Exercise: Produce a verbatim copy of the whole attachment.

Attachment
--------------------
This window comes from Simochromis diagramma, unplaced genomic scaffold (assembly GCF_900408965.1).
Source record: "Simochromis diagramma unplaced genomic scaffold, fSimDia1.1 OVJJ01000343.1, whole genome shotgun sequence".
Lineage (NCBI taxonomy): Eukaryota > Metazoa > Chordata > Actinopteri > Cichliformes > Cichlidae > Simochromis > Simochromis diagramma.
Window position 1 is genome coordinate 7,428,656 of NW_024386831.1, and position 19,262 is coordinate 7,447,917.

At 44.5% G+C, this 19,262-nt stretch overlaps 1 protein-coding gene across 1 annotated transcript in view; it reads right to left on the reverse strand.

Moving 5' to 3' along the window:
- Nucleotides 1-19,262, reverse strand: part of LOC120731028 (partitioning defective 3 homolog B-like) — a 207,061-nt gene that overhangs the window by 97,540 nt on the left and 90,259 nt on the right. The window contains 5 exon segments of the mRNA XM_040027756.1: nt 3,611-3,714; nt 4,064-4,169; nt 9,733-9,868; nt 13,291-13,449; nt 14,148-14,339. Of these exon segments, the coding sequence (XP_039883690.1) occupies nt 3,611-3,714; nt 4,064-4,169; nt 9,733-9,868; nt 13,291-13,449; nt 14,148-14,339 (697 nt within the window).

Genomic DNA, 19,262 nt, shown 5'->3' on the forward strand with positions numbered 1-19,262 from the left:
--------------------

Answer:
This window comes from Simochromis diagramma, unplaced genomic scaffold (assembly GCF_900408965.1).
Source record: "Simochromis diagramma unplaced genomic scaffold, fSimDia1.1 OVJJ01000343.1, whole genome shotgun sequence".
Lineage (NCBI taxonomy): Eukaryota > Metazoa > Chordata > Actinopteri > Cichliformes > Cichlidae > Simochromis > Simochromis diagramma.
Window position 1 is genome coordinate 7,428,656 of NW_024386831.1, and position 19,262 is coordinate 7,447,917.

At 44.5% G+C, this 19,262-nt stretch overlaps 1 protein-coding gene across 1 annotated transcript in view; it reads right to left on the reverse strand.

Moving 5' to 3' along the window:
- Nucleotides 1-19,262, reverse strand: part of LOC120731028 (partitioning defective 3 homolog B-like) — a 207,061-nt gene that overhangs the window by 97,540 nt on the left and 90,259 nt on the right. The window contains 5 exon segments of the mRNA XM_040027756.1: nt 3,611-3,714; nt 4,064-4,169; nt 9,733-9,868; nt 13,291-13,449; nt 14,148-14,339. Of these exon segments, the coding sequence (XP_039883690.1) occupies nt 3,611-3,714; nt 4,064-4,169; nt 9,733-9,868; nt 13,291-13,449; nt 14,148-14,339 (697 nt within the window).

Genomic DNA, 19,262 nt, shown 5'->3' on the forward strand with positions numbered 1-19,262 from the left: